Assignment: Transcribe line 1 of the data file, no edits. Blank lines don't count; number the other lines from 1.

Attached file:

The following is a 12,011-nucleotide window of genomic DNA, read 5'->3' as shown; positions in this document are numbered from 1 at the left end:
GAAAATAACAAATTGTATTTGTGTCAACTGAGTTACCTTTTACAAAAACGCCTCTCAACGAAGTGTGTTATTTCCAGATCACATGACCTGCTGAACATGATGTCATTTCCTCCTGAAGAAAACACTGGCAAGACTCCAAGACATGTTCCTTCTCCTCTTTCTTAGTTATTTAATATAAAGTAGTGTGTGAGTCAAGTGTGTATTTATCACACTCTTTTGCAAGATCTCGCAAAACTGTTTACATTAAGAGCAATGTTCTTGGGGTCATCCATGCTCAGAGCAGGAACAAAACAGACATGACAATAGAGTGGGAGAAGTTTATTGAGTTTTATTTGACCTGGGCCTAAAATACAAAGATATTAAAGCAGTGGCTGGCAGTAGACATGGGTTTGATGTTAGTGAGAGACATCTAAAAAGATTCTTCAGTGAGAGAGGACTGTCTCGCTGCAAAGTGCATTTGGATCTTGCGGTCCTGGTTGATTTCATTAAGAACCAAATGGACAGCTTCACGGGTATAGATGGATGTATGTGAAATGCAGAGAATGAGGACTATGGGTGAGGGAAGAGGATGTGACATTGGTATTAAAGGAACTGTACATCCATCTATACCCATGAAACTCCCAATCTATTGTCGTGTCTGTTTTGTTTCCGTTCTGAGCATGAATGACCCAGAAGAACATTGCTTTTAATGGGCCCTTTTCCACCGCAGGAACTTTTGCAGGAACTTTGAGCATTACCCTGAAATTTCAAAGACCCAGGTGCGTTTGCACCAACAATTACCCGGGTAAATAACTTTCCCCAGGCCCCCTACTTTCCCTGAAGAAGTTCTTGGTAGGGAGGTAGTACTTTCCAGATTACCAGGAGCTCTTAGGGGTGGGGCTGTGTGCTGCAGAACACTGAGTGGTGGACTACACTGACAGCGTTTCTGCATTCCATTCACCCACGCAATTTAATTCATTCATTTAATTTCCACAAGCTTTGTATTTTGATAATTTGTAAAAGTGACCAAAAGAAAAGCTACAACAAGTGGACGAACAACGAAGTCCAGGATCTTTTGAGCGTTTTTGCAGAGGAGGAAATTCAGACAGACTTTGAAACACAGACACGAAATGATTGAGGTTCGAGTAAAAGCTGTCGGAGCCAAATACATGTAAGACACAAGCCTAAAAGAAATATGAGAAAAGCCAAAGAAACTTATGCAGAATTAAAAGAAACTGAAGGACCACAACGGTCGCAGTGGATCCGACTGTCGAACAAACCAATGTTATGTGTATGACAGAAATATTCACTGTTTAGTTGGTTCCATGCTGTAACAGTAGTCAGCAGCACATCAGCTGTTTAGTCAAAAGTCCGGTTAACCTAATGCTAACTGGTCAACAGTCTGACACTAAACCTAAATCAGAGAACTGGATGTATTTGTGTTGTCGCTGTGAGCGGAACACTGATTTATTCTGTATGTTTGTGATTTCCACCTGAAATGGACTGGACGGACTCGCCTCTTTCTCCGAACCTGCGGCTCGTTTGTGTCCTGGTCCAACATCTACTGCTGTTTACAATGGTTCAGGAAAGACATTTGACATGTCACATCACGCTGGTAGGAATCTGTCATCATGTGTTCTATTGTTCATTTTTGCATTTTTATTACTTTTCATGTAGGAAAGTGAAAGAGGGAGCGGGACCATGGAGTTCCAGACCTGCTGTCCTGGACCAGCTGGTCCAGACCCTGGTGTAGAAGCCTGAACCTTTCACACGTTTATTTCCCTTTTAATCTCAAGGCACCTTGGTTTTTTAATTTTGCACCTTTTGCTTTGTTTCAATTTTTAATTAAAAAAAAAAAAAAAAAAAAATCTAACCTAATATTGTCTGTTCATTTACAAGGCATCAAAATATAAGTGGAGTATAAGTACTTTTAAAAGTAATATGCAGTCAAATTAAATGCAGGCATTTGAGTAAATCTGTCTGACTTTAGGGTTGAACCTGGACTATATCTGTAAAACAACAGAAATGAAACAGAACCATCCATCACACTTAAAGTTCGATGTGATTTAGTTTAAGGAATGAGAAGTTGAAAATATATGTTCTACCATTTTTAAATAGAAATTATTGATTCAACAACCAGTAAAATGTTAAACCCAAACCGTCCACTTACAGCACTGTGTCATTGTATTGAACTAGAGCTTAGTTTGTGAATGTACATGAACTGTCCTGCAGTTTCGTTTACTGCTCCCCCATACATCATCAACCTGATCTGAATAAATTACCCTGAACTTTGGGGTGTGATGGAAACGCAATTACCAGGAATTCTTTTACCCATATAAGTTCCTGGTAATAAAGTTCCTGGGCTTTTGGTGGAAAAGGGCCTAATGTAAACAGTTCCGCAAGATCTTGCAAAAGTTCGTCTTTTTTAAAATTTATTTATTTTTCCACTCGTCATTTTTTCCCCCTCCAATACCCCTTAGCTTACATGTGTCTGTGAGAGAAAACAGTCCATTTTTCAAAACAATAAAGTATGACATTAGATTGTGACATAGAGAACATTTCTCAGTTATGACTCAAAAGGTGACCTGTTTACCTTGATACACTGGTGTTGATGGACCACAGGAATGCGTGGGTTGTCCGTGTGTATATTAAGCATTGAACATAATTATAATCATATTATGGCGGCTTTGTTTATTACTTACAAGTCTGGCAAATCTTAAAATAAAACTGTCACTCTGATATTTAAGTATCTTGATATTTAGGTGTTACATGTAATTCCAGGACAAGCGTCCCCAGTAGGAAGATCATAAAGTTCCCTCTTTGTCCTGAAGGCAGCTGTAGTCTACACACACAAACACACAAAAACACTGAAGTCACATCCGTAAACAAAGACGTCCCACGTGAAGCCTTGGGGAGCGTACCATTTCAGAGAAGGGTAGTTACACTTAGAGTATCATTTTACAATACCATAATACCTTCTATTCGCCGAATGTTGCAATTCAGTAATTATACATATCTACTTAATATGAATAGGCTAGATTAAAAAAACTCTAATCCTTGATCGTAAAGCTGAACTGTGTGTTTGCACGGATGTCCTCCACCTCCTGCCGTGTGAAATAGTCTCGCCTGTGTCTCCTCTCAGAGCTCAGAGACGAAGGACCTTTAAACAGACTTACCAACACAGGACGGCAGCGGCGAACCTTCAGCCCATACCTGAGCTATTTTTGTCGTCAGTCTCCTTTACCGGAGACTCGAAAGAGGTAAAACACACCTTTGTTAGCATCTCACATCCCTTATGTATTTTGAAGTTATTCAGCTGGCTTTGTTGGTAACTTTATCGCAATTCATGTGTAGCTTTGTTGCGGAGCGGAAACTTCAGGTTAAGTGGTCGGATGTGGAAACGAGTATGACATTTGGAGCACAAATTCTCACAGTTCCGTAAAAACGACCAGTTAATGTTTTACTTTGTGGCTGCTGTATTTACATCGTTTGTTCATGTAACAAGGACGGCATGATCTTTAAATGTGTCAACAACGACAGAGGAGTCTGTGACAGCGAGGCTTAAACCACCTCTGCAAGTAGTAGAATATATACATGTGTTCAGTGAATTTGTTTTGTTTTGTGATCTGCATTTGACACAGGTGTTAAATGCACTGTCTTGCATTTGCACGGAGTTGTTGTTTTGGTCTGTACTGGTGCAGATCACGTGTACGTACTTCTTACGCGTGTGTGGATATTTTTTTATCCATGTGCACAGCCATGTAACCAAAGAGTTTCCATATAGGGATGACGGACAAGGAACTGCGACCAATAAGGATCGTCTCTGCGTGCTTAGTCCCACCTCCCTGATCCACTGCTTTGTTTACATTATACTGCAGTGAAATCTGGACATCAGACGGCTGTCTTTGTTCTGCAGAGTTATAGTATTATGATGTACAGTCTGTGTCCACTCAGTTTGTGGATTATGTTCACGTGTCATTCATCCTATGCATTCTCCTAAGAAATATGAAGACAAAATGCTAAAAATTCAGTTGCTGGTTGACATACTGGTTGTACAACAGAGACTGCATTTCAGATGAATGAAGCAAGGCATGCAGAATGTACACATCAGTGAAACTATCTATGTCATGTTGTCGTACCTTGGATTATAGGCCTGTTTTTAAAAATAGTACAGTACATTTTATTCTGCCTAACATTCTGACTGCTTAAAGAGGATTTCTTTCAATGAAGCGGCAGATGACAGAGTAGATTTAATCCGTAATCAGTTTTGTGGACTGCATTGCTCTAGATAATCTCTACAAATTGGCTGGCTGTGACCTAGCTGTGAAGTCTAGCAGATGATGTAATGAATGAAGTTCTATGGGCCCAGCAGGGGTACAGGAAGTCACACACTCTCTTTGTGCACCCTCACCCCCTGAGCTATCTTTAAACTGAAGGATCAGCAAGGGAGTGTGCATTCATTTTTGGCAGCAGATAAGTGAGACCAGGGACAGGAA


The following is a 12,011-nucleotide window of genomic DNA, read 5'->3' as shown; positions in this document are numbered from 1 at the left end: